This is not the first time I’ve had to start over. In my senior year of high school, I wondered “What will I do now?” I wanted to go college, but had no means to do so, just a stubborn little hope that kept whispering in my ear, “By the grace of God, you will do this, and all will be well.”

Then a deacon in my church arranged for me to take a test for a scholarship that paid my way through college.

Years later, when my children were born, and I felt so clueless as a mother, that same hope whispered again.

When I took a part-time job as a file clerk for a newspaper and ended up as a reporter.

When I wrote the first of what has been 25 years of columns.

When my dad took his life.

When my first husband lost his battle with cancer and I found myself alone in a four-bedroom house with five sets of dishes and no one to feed.

And two years later, when my former editor, in a nervous sweat, confessed his heart and asked me to give him a chance.

Those times and countless others, I heard that whisper: By the grace of God, you will do this, and all will be well.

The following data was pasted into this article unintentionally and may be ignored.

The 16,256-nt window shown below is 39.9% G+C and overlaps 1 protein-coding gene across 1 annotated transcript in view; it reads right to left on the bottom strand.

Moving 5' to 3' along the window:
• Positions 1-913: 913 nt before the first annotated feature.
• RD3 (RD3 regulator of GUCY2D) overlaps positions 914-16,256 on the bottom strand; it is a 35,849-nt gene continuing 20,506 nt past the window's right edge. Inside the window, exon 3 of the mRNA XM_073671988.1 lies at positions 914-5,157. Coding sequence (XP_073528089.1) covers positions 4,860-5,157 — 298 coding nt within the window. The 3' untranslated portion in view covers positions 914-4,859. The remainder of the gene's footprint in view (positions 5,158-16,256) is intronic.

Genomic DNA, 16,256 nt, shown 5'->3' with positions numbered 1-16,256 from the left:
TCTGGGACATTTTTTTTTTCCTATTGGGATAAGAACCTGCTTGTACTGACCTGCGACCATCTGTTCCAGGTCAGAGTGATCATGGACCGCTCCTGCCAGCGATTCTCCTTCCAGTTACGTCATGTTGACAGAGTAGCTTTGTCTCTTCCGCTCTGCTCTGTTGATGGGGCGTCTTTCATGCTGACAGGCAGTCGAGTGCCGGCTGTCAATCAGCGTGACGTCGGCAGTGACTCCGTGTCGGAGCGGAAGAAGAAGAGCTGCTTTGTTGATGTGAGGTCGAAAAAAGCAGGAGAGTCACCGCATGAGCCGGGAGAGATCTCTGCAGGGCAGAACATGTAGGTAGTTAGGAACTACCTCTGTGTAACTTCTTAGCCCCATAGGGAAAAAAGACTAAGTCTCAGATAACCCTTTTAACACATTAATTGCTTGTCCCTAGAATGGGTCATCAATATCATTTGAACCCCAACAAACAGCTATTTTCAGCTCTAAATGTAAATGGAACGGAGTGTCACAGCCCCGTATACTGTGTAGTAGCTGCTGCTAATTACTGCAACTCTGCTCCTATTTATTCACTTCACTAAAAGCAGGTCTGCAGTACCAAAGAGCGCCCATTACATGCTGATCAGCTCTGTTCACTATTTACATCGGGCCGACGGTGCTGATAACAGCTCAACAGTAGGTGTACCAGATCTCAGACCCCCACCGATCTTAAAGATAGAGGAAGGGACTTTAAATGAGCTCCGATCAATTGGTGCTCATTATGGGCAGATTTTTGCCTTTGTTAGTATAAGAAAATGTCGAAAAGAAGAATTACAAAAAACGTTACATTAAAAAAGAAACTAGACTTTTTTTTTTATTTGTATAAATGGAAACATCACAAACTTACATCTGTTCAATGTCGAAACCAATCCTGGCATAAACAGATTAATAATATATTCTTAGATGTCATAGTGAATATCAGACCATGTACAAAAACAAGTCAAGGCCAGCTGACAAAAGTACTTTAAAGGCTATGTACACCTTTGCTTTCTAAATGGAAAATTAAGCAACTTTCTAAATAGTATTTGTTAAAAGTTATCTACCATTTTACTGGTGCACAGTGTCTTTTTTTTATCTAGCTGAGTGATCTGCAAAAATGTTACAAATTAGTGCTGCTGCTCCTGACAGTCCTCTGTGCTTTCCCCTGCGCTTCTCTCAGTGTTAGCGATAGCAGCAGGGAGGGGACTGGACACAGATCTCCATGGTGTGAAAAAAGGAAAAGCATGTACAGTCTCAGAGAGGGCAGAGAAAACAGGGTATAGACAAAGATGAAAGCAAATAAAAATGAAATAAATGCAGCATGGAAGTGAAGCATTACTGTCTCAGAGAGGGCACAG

It was always just enough to help me start over _ again.

If you are starting over, please know that you are not alone. Some of us do it every day. And we all do it sooner or later.

Keep listening for that whisper of hope.

I haven’t quite lost the limp yet. Maybe tomorrow. Until I do, I’ll keep singing, “Dem bones gonna walk around.”

Comments

  1. Nancy says:

    Thank you!!! Love Dem Bones….brings my grandma close.❤. Prayers for your rehab and recovery.🙏🏻
    .

  2. Barbara says:

    Thank you, Sharon. I pray for your healing this morning. Yes, life is all about what we do with “starting over”. Does it grow us in wisdom and patience or does it make us bitter and angry? By the Grace of God, may we soften and grow with each beginning.

  3. Mary Ann says:

    Thank you. Your timing with this is perfect.

  4. Robert Argot says:

    Wednesday is Ash Wednesday, the start of Lent, and I will be starting over again. Yesterday I officially said good-bye to my church of ten years, though I still have two day on the clock for some final reports, office cleaning, and an exit interview. And I am sure I will be contacted in the future for information that I may be perceived as the only one who knows. But I digress….